The Journal Register (Medina, NY)

Local News

August 28, 2013

More changes at the top at MMH

COO Banas latest administrative departure from hospital

Medina Journal-Register — Changes are continuing at Medina Memorial Hospital.

Interim Chief Executive Officer Dolores Horvath confirmed on Tuesday that Brian Banas, the hospital’s chief operating officer, “has decided to pursue other options.” Banas left the hospital late last week.

Horvath said his position will not be filled at this time and it instead will be absorbed by her, the chief financial officer and the chief nursing officer. Deborah Michalek and Randy Nieswonger hold those positions, respectively.

“Health care is constantly changing and we’re adapting as we need to, and we’ll continue to adapt,” Horvath said.

Since assuming control of MMH, Horvath said she has worked with staff to see “what we can do to grow services.” She said one of her primary goals is to “stabilize and improve the financial health” at the hospital.

A report published in Buffalo Business First in January showed MMH is among the smallest hospitals in the region. However, four hospital employees were listed among the highest paid. With the departure of Banas, and the previous departure of long-time CEO James Sinner and past CFO Dave Plaviak, only one of the employees listed is still with the organization.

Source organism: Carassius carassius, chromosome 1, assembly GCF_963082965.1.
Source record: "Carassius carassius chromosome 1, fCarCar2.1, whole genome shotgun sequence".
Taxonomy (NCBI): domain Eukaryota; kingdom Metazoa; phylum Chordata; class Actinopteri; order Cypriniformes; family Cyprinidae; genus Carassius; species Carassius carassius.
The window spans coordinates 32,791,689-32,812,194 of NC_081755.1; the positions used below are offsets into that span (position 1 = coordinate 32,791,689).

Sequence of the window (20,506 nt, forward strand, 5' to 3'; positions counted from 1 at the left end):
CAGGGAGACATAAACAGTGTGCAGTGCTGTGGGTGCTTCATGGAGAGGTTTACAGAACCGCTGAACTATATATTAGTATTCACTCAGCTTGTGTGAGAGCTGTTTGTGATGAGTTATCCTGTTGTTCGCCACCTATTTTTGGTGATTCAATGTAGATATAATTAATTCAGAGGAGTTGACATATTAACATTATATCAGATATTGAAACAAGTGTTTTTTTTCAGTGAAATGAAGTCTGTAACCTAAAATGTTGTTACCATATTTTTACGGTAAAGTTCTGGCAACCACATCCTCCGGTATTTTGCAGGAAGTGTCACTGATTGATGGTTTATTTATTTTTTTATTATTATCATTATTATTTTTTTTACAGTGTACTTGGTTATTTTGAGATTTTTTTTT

Horvath said the changes in the past several months reflect the ongoing changes in healthcare and reimbursements.

“The affordable care act and health exchanges are creating a lot of turmoil,” she explained. 

She added that MMH is dedicated to remaining a viable health care facility in the years to come, and she stressed that “positive things” are on the horizon.

For example, Horvath mentioned the possibly of new equipment for additional services that have previously not been offered. She also said a helicopter landing pad has been discussed as a way to make it easier to transport stretcher-bound patients to the aircraft.

“We’re looking at the services, analyzing data, and deciding what to provide,” she said, adding that the process includes seeing where MMH stands when compared with other similar facilities.

Horvath was also asked about the ongoing lawsuit between former employee Linda Rakonczay and the hospital. Since the embezzlement case is considered ongoing she could not comment on it.

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